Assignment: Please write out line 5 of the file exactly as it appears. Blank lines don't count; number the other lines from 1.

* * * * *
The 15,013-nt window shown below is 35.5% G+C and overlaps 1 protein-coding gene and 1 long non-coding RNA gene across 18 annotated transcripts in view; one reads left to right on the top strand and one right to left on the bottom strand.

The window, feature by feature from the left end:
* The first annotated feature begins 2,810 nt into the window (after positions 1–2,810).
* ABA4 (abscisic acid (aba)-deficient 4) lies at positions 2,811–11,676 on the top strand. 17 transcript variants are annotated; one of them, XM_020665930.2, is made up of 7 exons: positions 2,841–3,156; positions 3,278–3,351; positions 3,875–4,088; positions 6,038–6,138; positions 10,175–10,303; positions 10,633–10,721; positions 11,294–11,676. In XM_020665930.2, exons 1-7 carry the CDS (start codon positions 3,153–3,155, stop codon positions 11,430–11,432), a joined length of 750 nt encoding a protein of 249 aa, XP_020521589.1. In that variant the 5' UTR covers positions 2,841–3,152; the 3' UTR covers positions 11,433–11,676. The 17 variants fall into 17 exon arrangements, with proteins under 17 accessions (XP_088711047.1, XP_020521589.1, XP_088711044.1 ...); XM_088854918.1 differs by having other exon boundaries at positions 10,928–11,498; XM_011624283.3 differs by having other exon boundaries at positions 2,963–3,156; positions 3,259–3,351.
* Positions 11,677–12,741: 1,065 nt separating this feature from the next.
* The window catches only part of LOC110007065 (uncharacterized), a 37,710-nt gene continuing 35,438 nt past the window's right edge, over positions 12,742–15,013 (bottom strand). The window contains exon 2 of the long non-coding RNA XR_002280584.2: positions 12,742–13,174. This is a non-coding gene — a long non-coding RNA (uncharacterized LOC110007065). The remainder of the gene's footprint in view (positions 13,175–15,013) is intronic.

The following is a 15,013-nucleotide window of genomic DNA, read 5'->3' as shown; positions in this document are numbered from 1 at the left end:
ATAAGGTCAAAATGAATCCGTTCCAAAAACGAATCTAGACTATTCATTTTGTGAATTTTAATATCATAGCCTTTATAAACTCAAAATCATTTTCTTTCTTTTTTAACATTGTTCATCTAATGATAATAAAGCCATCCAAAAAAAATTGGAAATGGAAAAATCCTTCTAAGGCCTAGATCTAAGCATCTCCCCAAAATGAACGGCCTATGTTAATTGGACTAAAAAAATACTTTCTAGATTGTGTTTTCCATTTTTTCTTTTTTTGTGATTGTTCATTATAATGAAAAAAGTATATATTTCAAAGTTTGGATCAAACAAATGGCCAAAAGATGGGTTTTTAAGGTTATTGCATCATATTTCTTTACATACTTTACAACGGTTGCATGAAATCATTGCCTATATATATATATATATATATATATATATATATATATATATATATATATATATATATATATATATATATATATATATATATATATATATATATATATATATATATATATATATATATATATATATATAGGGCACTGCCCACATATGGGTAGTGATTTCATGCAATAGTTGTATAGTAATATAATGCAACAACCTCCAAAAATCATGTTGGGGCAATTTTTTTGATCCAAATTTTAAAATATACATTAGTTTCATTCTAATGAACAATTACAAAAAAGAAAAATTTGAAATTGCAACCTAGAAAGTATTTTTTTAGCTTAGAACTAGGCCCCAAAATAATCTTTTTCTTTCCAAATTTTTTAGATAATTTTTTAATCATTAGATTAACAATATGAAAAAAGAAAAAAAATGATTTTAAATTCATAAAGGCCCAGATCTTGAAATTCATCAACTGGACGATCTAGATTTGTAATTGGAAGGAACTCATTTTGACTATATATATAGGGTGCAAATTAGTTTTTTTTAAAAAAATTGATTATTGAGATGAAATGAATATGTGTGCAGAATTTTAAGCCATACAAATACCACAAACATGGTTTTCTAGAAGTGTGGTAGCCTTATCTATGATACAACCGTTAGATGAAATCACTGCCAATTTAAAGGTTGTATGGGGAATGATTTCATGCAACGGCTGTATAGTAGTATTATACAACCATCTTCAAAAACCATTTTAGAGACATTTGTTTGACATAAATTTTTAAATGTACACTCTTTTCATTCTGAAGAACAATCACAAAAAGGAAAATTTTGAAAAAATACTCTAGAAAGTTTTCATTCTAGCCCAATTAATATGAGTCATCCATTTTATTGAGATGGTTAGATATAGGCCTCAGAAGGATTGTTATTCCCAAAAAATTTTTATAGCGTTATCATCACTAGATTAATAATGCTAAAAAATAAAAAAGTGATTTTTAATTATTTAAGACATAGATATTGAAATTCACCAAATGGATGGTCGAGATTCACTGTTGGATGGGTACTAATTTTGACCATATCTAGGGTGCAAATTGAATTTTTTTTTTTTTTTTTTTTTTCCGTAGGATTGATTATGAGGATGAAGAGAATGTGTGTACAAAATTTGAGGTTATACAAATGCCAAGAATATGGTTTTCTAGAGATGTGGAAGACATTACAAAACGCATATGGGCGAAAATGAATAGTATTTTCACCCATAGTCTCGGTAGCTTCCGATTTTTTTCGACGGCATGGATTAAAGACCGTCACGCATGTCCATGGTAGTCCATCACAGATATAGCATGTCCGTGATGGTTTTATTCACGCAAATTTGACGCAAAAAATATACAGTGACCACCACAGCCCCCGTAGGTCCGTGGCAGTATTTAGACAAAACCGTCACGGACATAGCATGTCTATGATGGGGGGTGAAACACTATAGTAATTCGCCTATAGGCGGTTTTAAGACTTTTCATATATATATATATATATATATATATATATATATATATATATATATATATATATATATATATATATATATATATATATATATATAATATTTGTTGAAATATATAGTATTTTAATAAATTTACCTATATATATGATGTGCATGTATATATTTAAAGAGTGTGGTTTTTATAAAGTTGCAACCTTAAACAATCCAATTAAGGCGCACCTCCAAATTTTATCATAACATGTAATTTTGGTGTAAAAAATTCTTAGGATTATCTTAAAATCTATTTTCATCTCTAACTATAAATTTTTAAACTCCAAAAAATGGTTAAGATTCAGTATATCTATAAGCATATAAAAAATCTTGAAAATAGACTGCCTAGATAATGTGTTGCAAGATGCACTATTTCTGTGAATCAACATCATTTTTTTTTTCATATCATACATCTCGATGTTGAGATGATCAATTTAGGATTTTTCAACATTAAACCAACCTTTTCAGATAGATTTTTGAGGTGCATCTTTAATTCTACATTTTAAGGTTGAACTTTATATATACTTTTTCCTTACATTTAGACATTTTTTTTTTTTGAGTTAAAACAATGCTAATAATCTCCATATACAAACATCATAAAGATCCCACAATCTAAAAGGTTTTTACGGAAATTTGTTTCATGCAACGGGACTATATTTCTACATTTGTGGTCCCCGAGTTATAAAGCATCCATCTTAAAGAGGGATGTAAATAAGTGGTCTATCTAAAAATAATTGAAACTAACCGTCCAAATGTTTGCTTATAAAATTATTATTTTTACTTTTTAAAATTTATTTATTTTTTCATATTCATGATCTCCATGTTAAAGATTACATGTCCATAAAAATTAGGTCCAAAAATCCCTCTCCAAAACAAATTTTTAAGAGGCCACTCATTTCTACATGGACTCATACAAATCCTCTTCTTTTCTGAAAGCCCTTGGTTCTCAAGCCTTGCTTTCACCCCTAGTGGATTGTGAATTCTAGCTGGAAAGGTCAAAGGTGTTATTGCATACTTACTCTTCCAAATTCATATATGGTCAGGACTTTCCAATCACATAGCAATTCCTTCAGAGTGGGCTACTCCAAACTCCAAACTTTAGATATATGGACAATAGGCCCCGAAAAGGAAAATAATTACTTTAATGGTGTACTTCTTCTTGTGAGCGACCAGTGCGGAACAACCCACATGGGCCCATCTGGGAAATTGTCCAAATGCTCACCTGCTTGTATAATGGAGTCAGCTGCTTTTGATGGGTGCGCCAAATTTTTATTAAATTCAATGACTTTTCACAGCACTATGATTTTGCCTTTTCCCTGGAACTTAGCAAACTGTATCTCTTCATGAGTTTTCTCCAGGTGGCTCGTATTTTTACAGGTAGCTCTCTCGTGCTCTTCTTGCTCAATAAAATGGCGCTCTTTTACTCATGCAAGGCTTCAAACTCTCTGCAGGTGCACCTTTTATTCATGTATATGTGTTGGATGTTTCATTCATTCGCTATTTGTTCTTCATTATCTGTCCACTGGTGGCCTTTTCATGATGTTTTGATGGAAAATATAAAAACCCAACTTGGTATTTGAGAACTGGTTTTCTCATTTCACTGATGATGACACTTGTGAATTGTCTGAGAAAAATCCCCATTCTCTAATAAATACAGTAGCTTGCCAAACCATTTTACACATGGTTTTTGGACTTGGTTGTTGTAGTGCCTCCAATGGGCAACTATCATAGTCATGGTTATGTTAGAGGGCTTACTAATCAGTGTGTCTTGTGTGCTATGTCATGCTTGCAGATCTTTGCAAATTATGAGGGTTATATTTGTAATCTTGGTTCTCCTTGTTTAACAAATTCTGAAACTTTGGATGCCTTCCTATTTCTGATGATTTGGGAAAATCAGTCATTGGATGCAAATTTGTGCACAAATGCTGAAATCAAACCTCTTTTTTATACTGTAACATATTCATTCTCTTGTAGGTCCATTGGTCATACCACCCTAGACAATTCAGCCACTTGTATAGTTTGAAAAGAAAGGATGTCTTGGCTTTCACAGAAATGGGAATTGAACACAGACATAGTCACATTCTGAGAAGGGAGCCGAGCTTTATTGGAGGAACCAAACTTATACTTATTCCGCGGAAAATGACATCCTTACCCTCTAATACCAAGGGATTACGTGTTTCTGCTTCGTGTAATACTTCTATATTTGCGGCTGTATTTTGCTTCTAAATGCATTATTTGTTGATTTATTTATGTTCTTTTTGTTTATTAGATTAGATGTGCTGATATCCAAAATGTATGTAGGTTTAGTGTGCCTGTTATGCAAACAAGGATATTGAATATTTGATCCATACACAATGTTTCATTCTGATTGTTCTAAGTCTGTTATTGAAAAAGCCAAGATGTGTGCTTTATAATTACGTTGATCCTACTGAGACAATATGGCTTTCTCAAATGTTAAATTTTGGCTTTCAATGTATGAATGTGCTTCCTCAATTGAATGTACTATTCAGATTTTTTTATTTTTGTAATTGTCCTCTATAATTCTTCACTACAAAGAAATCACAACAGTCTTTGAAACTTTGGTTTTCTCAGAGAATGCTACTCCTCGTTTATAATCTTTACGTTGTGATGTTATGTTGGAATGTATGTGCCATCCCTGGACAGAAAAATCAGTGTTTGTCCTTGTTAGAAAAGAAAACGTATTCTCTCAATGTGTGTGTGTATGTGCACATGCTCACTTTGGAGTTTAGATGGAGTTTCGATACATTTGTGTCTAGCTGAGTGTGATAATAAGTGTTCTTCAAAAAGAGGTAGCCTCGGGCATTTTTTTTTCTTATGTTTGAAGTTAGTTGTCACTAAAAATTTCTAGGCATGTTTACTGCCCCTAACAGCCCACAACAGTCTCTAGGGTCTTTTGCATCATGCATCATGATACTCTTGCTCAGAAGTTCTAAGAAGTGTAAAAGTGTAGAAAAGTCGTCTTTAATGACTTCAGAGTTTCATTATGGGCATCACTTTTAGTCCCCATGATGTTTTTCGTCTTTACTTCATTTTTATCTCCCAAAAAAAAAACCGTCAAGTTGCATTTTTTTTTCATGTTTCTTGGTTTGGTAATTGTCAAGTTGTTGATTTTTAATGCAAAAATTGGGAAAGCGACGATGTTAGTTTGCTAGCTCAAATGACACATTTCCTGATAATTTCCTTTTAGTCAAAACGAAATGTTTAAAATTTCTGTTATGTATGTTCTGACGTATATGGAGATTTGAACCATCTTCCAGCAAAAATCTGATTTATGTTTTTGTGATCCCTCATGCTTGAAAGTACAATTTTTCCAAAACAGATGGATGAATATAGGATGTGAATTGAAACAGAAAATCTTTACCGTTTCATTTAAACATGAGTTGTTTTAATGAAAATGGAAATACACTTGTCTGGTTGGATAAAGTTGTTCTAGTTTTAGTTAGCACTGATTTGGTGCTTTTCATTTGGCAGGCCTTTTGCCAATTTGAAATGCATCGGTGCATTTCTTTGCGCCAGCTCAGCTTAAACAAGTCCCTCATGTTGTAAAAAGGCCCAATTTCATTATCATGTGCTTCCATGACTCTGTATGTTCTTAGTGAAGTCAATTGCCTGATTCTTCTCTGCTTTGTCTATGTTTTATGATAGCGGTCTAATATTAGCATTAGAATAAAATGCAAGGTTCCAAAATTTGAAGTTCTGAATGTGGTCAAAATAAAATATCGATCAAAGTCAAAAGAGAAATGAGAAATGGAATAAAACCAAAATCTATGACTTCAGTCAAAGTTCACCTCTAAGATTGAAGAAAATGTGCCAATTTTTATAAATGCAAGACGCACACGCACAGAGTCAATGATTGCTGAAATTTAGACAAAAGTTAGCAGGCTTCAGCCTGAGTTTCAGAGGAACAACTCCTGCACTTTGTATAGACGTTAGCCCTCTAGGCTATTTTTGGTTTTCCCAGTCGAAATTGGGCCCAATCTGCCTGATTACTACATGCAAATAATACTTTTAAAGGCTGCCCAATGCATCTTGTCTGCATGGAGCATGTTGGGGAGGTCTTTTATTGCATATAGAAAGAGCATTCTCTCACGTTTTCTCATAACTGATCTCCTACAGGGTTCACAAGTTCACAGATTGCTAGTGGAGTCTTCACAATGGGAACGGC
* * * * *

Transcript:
* Positions 11,677–12,741: 1,065 nt separating this feature from the next.